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Functions

Functions

Functions are statements that are defined to perform a particular task. The user can pass arguments into the function and these tasks will be performed on your input. You can define a function and call it multiple times for different inputs. This greatly reduces redundancy and increases the readability of your code.

Defining and Using a Function

To understand the syntax of defining a function, let’s try out a simple example.

Example:

This function converts centimeters to inches:

cm_to_in <- function(cm) {
inch <- (cm/2.54) 
return(inch)
}
cm_to_in(5)

Function Definition

  • To define a function the command function() is used. The argument the function takes is specified within the brackets, in this case cm
  • The name of the function is found on the right side of the assignment operation: cm_to_in
  • The operations of the function are found within the pair of curly brackets{}
  • The operations can be performed on the arguments that are taken in to the function. This function takes a single argument, cm and divides it by 2.54. This is assigned to a new variable, inch, and the value of inch is returned as the output.

Function Call

  • To use the function you must call its name cm_to_in and give it the required argument or arguments. In this case the function take a single argument, 5. Any input that we feed the function will be interpreted to be cm . The input given should reflect the nature of the function defined. For example, in this case a single integer or floating point number is suitable.
  • The output is printed as a result of the function being carried out.

Built-in Functions:

R and the various packages available for R have a large collection of built-in functions as well.

Example:

In this example, let us try to use an existing function: seq().

The seq function makes regular sequences of numbers. The syntax is as follows: seq(from, to)

Let’s give the arguments 1, 10. We’ll assign this value to a variable and call the variable to print the output.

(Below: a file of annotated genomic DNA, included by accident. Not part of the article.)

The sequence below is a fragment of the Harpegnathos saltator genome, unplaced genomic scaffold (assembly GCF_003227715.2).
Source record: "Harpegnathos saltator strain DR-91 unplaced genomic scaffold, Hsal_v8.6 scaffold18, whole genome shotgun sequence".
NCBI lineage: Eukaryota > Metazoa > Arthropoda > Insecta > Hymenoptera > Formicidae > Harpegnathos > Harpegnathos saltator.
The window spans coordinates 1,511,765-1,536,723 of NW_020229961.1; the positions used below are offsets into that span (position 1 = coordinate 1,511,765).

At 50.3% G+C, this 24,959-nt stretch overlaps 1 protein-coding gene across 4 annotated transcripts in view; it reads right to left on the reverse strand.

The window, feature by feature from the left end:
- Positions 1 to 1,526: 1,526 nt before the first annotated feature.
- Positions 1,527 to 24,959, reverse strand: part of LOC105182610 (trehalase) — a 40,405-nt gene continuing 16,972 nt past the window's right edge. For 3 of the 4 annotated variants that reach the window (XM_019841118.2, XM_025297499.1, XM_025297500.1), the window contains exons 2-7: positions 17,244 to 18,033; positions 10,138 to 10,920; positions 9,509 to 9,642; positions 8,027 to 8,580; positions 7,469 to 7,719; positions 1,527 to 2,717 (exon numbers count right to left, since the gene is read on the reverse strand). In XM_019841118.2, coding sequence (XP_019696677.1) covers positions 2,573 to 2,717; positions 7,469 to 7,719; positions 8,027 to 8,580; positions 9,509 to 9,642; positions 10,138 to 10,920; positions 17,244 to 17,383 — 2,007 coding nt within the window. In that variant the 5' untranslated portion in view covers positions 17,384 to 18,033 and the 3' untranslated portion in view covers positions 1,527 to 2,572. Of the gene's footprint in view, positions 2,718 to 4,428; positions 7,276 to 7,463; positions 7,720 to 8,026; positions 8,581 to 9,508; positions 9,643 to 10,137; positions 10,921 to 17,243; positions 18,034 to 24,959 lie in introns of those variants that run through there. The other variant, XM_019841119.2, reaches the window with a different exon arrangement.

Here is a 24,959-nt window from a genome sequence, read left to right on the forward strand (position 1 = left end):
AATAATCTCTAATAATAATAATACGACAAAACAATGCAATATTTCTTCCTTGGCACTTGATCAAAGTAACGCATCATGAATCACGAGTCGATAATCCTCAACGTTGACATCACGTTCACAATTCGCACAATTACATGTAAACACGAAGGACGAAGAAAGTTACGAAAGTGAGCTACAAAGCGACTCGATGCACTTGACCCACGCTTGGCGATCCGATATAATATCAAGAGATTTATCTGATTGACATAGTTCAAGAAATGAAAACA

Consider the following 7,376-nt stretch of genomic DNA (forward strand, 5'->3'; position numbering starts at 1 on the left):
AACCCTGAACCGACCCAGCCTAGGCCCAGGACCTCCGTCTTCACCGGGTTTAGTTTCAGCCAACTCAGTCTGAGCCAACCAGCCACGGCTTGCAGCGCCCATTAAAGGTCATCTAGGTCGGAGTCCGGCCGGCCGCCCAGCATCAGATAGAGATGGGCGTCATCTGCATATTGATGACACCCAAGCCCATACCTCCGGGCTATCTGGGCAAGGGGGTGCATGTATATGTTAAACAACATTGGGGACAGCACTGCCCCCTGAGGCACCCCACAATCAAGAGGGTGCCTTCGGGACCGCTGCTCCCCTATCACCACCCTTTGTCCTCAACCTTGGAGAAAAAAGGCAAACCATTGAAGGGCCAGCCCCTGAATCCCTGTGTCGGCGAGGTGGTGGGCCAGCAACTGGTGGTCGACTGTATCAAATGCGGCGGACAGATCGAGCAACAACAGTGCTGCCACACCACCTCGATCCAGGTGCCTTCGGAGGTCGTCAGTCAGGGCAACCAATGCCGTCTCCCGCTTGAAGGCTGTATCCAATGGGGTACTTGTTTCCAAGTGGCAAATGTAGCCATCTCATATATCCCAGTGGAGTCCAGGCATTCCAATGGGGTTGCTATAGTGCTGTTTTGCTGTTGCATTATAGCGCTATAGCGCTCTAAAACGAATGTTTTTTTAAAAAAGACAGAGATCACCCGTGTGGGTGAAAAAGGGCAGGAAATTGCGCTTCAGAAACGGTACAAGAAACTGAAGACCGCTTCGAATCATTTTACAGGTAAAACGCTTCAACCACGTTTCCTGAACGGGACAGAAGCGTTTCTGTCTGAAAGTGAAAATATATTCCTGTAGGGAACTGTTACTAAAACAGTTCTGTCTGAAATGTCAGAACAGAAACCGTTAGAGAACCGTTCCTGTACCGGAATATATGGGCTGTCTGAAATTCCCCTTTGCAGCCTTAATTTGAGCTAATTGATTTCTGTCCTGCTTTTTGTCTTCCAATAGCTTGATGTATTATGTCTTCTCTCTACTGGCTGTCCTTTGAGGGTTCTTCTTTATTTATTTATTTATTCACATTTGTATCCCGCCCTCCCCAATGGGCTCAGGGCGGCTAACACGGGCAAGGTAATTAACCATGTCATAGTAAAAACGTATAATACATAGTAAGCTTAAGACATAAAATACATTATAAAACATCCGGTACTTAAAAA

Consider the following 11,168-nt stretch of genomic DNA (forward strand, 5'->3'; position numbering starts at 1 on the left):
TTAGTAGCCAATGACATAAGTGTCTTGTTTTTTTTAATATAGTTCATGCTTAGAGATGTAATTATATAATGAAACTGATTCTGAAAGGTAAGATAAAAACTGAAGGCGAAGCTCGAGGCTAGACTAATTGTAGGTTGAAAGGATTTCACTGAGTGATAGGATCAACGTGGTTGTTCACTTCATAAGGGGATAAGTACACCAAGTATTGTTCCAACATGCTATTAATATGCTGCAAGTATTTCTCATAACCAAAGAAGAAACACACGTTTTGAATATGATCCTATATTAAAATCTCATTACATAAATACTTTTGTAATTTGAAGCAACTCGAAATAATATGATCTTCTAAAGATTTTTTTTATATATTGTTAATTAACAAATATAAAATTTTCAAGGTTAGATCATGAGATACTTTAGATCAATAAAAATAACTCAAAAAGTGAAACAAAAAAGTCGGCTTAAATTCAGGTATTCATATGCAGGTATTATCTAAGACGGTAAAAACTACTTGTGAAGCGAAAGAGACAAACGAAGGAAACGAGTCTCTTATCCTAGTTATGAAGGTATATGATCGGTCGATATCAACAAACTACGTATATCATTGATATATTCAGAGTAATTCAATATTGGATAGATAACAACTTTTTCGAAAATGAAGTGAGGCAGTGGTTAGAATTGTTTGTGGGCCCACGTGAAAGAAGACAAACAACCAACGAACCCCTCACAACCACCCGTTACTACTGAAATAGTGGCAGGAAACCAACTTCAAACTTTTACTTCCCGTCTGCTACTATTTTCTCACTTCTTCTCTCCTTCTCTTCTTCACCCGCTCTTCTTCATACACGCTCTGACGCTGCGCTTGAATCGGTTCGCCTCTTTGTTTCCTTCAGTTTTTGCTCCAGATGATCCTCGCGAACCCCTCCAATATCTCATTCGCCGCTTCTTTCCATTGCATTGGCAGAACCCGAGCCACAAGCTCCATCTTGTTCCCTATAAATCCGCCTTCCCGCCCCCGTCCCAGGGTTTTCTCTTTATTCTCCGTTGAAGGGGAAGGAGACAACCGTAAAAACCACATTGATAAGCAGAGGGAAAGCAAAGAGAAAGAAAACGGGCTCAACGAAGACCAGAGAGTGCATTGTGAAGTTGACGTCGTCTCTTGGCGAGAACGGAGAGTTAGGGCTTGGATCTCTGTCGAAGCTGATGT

a <- seq(1,10)
a

b <- seq(1,10, length.out =5)
b


The length.out argument modifies the seq() function in the following way: The values from the starting point until the ending point are divided into equal sections based on the number specified (i.e. 1-10 is divided into 5 sections) and the sequence is printed.

In the second example, I used the same function, but I added an extra argument. Functions will require some arguments as mandatory arguments, and some that are optional. The seq() function requires the starting and ending point of the sequence, mandatorily. The length.out argument is optional. Leaving out a required argument would result in an error.

Now look at your environment in the upper right pane:

Here you can see all of the objects that you’ve created.

Learning Through Example: Commonly Used Functions

Let’s apply some commonly used functions to a dataset and understand their applications. In this example we are going to be looking at birthwt data from the MASS package.

Loading in the required libraries and taking a look at the data:

library(MASS)
library(dplyr)
birthwt

The data contains information about the birthweight of 189 children, the age of their mothers, and smoking status of the mothers, among other information.

Filter()

The filter function allows you to select relevant data from a large dataset. In this example, I am subsetting the dataset based on the age of the mother and storing them in separate locations.

younger <- filter(birthwt, age <= 25)
older <- filter(birthwt, age > 25)

The filter function can also be used with multiple conditions. I’ve done a similar operation, using multiple conditions, separated by an or operator.

younger2 <- filter(birthwt, age > 25 | age == 25)
younger2

Whenever you start using complicated, multipart expressions in filter(), consider making them explicit variables instead. That makes it much easier to check your work. You’ll learn how to create new variables shortly.

Grouped summaries with summarise()

The next key verb is summarise(). It collapses a data frame to a single row. The output is reflective of the entire data it is give. Cool! But I don’t know how helpful a single mean is to me. Pairing this function with the group_by() function, which splits the data into groups, drastically improves the scope of the summarise function. Looking at our birthwt data:

summarise(birthwt, birthweight = mean(bwt, na.rm = TRUE))

We are returned a single summary value telling us the mean is 2944.587 mg. This doesn’t really tell us much. Let’s try the group_by() function now. We begin by grouping the data by a couple of parameters (smoking status and race). Applying the summarize function to the groups returns the summary of the birthweight for each of these groups.

grouping <- group_by(birthwt, smoke, race)
summarise(grouping, birthweight = mean(bwt, na.rm = TRUE))
bw_sum <- summarise(grouping, birthweight = mean(bwt, na.rm = TRUE))

We can compare each of the means of different groups from this table. E.g. we can compare the effect of smoking on race 1.

Together group_by() and summarise() provide one of the tools that you’ll use most commonly when working with dplyr: grouped summaries.